Handbook of Knowledge and Economics
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Handbook of Knowledge and Economics

Edited by Richard Arena, Agnès Festré and Nathalie Lazaric

By illuminating the philosophical roots of the various notions of knowledge employed by economists, this Handbook helps to disentangle conceptual and typological issues surrounding the debate on knowledge amongst economists. Wide-ranging in scope, it explores fundamental aspects of the relationship between knowledge and economics – such as the nature of knowledge, knowledge acquisition and knowledge diffusion.
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Chapter 9: The Cognitive Explanation of Economic Behavior: From Simon to Kahneman

Massimo Egidi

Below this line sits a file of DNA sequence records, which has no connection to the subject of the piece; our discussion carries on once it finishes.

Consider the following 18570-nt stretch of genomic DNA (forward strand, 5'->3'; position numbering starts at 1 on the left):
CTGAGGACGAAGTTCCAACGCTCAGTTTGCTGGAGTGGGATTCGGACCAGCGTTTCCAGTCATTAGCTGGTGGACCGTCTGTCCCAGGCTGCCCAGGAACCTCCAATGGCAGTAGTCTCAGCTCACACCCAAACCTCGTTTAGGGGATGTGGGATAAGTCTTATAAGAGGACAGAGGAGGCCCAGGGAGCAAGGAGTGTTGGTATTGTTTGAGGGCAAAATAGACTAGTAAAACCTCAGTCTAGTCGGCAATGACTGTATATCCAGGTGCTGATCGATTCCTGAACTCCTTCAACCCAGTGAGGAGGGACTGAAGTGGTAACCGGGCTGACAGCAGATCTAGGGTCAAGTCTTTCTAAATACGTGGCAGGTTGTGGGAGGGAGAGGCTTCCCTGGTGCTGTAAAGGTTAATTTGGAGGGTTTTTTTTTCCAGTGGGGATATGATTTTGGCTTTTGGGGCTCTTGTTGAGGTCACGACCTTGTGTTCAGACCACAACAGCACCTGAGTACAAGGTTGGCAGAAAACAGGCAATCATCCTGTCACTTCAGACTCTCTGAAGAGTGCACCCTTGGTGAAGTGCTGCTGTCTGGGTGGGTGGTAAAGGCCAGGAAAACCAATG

Massimo Egidi 9.1 INTRODUCTION: ARE ‘RATIONAL AGENTS’ CONSCIOUSLY RATIONAL? The ‘marginalism’ debate emerged in the late 1930s after several studies – one by the Oxford Research Group (see Hall and Hitch, 1939) and another by R.A. Lester (1946) had argued that, empirically, it was not apparent that entrepreneurs followed the marginalist principles of profit maximization/cost minimization in running their firms. In particular, they found that many firms [were] conducting ‘full cost’ pricing rules and routines and [moreover] that predicted falls in employment as a result of higher wages were not evident. They consequently questioned the relevance of the profit-maximization assumption in Neoclassical theories of the firm. (History of Economic Thought website, http://www.newschool.edu/nssr/het/ essays/product/Maxim-2.htm#old) The debate elicited by the Oxford Research Group was related to a conceptual difficulty of marginalistic approach: the question if it is reasonable to believe that entrepreneurs, and more generally economic subjects, follow the profit-maximization principle in running their affairs, provided that maximization may require specific knowledge and high computational complexity. We shall briefly sketch this debate later, but it is useful to anticipate an essential point raised by Harrod (1939) in his defence of marginalism. He responded to the criticisms by claiming that profit maximization was not observed in many firms partly because the information necessary for such calculations was hard to obtain. But, he added, the ‘best’ decisions would nonetheless arise from a process of ‘natural selection’. In this way Harrod introduced an evolutionary justification of rationality, to overcome the conceptual difficulty of attributing to...

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